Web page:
Dieting and restriction can cause physical, emotional and spiritual distress. According to Emma Thomas, from the New Zealand eating Disorder Clinic, the reason diets don’t work is because they ‘encourage all-or-nothing thinking’, meaning, when a person breaks a diet rule, they ‘are left with a sense of failure and are, therefore, more likely to continue eating in an indulgent way to cope with the guilt and shame’ they are experiencing.

Ms Thomas says because people are either ‘on’ or ‘off’, with no in-between, they swing between deprivation and over-indulgence, which can result in becoming obsessed with food, even after the diet has ended. She believes our strong diet culture makes it easy to feel overwhelmed and hopeless, while continuing to be stuck in the diet cycle. Ms Thomas encourages people to remember ‘it is the restriction you are placing on yourself that is doing the damage’.

One explanation of why willpower doesn’t work is the Ironic Process Theory. When we try to suppress thoughts or behaviours, we start thinking about them more. Without intending to, we may end up succumbing to those feelings.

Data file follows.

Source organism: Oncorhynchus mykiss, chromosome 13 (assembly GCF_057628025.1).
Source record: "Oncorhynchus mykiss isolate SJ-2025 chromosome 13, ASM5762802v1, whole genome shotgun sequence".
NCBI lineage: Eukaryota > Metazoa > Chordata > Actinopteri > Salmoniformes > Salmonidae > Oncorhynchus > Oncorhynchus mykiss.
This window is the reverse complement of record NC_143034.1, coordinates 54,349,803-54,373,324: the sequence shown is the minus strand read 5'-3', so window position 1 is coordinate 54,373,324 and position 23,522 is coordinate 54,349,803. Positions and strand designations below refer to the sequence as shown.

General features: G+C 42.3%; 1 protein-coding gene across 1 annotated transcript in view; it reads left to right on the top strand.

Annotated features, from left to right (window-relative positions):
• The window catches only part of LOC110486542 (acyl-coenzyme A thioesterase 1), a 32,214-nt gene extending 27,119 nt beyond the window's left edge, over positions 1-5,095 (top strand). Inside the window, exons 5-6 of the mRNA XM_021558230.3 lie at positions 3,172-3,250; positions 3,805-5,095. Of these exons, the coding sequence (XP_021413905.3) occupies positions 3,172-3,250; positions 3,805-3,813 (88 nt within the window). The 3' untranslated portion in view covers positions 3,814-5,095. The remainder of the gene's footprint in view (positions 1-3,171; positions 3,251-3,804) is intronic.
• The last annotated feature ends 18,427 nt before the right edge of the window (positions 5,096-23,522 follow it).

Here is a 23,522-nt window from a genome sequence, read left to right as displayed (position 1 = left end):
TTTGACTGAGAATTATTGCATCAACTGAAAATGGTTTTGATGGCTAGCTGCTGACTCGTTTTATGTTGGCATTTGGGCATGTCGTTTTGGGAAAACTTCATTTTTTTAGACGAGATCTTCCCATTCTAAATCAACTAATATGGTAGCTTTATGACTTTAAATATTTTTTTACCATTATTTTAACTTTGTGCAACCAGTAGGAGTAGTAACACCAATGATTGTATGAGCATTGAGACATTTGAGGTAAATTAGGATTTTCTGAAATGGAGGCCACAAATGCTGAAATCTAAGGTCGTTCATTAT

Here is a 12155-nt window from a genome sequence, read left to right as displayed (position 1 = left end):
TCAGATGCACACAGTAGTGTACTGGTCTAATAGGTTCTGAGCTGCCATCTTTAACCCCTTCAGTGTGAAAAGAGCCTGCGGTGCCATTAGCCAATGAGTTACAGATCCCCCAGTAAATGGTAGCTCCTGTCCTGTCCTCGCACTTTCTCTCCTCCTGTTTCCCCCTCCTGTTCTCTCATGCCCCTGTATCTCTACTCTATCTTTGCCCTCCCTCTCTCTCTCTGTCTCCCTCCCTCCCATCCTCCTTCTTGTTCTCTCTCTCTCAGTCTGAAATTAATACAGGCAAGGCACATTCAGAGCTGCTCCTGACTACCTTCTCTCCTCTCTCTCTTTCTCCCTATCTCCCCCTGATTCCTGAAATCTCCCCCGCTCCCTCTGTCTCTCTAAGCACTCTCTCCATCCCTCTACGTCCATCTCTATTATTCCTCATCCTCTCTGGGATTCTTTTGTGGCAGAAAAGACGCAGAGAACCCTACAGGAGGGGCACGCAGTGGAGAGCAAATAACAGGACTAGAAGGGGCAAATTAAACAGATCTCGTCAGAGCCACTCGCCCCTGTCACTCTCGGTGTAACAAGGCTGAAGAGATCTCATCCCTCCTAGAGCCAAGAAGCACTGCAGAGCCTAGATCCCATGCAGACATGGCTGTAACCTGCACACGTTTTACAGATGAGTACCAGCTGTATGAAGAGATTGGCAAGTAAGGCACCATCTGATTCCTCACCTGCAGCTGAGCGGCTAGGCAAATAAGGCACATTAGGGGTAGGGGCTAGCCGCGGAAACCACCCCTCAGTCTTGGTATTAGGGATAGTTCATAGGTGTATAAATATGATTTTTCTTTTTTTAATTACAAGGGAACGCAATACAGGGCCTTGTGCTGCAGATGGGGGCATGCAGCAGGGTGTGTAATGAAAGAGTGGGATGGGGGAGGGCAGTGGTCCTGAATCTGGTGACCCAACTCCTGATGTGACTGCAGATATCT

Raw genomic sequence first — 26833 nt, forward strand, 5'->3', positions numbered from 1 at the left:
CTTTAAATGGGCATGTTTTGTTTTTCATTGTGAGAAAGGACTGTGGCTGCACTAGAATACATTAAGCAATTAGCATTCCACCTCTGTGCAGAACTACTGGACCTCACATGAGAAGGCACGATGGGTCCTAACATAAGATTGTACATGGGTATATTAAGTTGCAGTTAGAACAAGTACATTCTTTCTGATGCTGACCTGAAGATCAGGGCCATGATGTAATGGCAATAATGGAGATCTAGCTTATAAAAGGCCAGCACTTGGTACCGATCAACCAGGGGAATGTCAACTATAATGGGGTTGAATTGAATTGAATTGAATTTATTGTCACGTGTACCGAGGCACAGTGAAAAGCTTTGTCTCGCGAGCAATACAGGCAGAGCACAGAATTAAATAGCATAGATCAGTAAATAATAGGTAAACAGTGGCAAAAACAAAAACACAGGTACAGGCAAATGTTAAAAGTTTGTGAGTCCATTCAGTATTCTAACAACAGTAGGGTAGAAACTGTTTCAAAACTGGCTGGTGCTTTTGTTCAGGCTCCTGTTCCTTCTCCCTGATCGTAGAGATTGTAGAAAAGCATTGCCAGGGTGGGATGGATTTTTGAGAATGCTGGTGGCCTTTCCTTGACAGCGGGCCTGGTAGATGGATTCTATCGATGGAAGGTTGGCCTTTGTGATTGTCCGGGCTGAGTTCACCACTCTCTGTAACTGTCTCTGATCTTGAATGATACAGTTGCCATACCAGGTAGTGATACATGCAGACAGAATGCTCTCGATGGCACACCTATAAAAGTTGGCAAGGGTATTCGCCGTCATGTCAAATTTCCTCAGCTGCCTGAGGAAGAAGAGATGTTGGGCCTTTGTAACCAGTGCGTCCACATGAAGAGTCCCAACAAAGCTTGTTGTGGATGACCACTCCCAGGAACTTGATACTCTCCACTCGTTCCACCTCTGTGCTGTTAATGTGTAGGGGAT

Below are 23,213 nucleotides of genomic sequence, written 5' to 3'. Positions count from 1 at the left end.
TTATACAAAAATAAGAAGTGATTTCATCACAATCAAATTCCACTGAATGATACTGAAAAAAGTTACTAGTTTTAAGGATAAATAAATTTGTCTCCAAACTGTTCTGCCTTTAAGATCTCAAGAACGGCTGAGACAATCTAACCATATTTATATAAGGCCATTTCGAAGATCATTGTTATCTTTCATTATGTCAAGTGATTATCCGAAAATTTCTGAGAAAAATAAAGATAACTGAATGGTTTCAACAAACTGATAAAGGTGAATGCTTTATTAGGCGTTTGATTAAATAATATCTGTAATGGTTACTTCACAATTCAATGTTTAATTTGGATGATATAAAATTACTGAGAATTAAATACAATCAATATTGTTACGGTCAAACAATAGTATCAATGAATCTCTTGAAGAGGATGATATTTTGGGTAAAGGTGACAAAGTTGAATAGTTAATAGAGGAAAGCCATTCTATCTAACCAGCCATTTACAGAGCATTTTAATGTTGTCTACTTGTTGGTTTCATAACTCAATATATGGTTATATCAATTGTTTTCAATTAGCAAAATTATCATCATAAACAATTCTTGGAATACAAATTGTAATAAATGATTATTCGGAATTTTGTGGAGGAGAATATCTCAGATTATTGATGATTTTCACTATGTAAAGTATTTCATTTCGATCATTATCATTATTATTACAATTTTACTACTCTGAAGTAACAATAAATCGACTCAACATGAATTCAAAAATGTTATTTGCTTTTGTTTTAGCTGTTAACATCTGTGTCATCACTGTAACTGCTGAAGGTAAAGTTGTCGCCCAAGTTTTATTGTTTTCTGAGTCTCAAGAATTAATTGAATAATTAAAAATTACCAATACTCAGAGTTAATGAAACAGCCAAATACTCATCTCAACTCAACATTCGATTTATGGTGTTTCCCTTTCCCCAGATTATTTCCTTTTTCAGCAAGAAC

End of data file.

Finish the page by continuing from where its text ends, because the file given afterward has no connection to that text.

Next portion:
Ms Thomas agrees. “Labelling foods as ‘bad’ increases their psychological reward value,” she says. “As soon as we ‘can’t’ have something, we want it more.”

Conversely, evidence suggests allowing ourselves to think about an act, such as eating cake, does not lead us to eating it.

Your body fights weight loss

Physically, our bodies are programmed to fight against weight loss. Leptin, the fullness hormone, tells us when to stop eating, whereas ghrelin tells us when we need to eat. Ideally, both of these hormones act together – one is rising while the other is dropping. But, when we lose weight, leptin levels drop and we start to feel hungrier, resulting in us increasing food intake, so regaining weight.

Decreased leptin levels may also explain why those who have lost weight can find it hard to keep it off long-term. Being caught in the diet cycle can also play havoc with ghrelin, causing production to increase, making us feel hungrier and, ultimately, weight is regained.